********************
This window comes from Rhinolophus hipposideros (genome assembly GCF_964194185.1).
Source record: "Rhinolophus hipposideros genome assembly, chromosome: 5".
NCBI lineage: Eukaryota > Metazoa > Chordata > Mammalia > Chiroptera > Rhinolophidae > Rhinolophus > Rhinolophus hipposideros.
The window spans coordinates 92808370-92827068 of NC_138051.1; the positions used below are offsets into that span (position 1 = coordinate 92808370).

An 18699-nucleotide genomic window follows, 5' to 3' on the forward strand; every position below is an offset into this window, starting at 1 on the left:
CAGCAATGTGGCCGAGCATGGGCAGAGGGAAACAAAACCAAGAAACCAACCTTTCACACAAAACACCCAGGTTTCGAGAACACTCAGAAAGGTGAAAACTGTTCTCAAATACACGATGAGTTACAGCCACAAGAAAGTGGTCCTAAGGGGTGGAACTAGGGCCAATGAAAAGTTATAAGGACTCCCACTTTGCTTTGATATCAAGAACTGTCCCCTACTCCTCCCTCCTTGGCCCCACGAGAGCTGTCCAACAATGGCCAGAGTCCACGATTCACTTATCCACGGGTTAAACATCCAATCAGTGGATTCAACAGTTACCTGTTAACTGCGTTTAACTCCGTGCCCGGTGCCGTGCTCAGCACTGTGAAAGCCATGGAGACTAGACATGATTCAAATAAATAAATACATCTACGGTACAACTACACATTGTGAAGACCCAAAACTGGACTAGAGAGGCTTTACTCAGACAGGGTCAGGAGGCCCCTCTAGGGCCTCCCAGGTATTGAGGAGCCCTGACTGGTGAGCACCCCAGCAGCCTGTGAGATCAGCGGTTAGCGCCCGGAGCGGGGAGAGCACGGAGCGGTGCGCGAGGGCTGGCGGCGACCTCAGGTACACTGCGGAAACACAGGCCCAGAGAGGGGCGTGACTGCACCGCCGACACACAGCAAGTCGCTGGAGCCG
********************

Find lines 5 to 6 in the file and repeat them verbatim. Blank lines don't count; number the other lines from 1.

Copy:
An 18699-nucleotide genomic window follows, 5' to 3' on the forward strand; every position below is an offset into this window, starting at 1 on the left:
CAGCAATGTGGCCGAGCATGGGCAGAGGGAAACAAAACCAAGAAACCAACCTTTCACACAAAACACCCAGGTTTCGAGAACACTCAGAAAGGTGAAAACTGTTCTCAAATACACGATGAGTTACAGCCACAAGAAAGTGGTCCTAAGGGGTGGAACTAGGGCCAATGAAAAGTTATAAGGACTCCCACTTTGCTTTGATATCAAGAACTGTCCCCTACTCCTCCCTCCTTGGCCCCACGAGAGCTGTCCAACAATGGCCAGAGTCCACGATTCACTTATCCACGGGTTAAACATCCAATCAGTGGATTCAACAGTTACCTGTTAACTGCGTTTAACTCCGTGCCCGGTGCCGTGCTCAGCACTGTGAAAGCCATGGAGACTAGACATGATTCAAATAAATAAATACATCTACGGTACAACTACACATTGTGAAGACCCAAAACTGGACTAGAGAGGCTTTACTCAGACAGGGTCAGGAGGCCCCTCTAGGGCCTCCCAGGTATTGAGGAGCCCTGACTGGTGAGCACCCCAGCAGCCTGTGAGATCAGCGGTTAGCGCCCGGAGCGGGGAGAGCACGGAGCGGTGCGCGAGGGCTGGCGGCGACCTCAGGTACACTGCGGAAACACAGGCCCAGAGAGGGGCGTGACTGCACCGCCGACACACAGCAAGTCGCTGGAGCCG